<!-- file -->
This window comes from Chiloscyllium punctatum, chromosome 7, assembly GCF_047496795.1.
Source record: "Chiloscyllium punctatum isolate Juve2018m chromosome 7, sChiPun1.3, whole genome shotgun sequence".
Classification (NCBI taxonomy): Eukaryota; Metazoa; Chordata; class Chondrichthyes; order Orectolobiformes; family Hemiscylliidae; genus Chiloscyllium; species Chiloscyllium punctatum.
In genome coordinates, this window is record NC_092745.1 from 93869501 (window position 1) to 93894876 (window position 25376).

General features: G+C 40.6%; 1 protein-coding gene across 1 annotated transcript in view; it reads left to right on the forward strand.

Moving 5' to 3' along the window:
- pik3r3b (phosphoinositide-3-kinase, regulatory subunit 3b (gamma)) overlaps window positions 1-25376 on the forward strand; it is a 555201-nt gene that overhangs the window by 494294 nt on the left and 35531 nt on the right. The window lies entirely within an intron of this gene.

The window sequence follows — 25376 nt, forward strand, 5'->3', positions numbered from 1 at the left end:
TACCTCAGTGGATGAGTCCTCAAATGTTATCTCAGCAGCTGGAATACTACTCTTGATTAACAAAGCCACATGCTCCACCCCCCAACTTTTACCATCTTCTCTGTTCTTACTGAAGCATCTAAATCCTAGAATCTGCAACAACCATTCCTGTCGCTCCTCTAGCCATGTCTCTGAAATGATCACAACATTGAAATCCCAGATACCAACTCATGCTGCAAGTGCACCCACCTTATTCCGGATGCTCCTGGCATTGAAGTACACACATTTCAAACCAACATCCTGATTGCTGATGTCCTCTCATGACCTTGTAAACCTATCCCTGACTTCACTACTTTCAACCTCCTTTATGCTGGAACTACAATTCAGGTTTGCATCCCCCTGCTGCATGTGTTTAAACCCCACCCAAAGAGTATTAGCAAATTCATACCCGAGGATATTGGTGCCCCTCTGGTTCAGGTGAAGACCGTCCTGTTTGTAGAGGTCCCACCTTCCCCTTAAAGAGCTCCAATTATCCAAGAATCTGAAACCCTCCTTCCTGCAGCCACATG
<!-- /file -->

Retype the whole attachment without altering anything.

This window comes from Chiloscyllium punctatum, chromosome 7, assembly GCF_047496795.1.
Source record: "Chiloscyllium punctatum isolate Juve2018m chromosome 7, sChiPun1.3, whole genome shotgun sequence".
Classification (NCBI taxonomy): Eukaryota; Metazoa; Chordata; class Chondrichthyes; order Orectolobiformes; family Hemiscylliidae; genus Chiloscyllium; species Chiloscyllium punctatum.
In genome coordinates, this window is record NC_092745.1 from 93869501 (window position 1) to 93894876 (window position 25376).

General features: G+C 40.6%; 1 protein-coding gene across 1 annotated transcript in view; it reads left to right on the forward strand.

Moving 5' to 3' along the window:
- pik3r3b (phosphoinositide-3-kinase, regulatory subunit 3b (gamma)) overlaps window positions 1-25376 on the forward strand; it is a 555201-nt gene that overhangs the window by 494294 nt on the left and 35531 nt on the right. The window lies entirely within an intron of this gene.

The window sequence follows — 25376 nt, forward strand, 5'->3', positions numbered from 1 at the left end:
TACCTCAGTGGATGAGTCCTCAAATGTTATCTCAGCAGCTGGAATACTACTCTTGATTAACAAAGCCACATGCTCCACCCCCCAACTTTTACCATCTTCTCTGTTCTTACTGAAGCATCTAAATCCTAGAATCTGCAACAACCATTCCTGTCGCTCCTCTAGCCATGTCTCTGAAATGATCACAACATTGAAATCCCAGATACCAACTCATGCTGCAAGTGCACCCACCTTATTCCGGATGCTCCTGGCATTGAAGTACACACATTTCAAACCAACATCCTGATTGCTGATGTCCTCTCATGACCTTGTAAACCTATCCCTGACTTCACTACTTTCAACCTCCTTTATGCTGGAACTACAATTCAGGTTTGCATCCCCCTGCTGCATGTGTTTAAACCCCACCCAAAGAGTATTAGCAAATTCATACCCGAGGATATTGGTGCCCCTCTGGTTCAGGTGAAGACCGTCCTGTTTGTAGAGGTCCCACCTTCCCCTTAAAGAGCTCCAATTATCCAAGAATCTGAAACCCTCCTTCCTGCAGCCACATG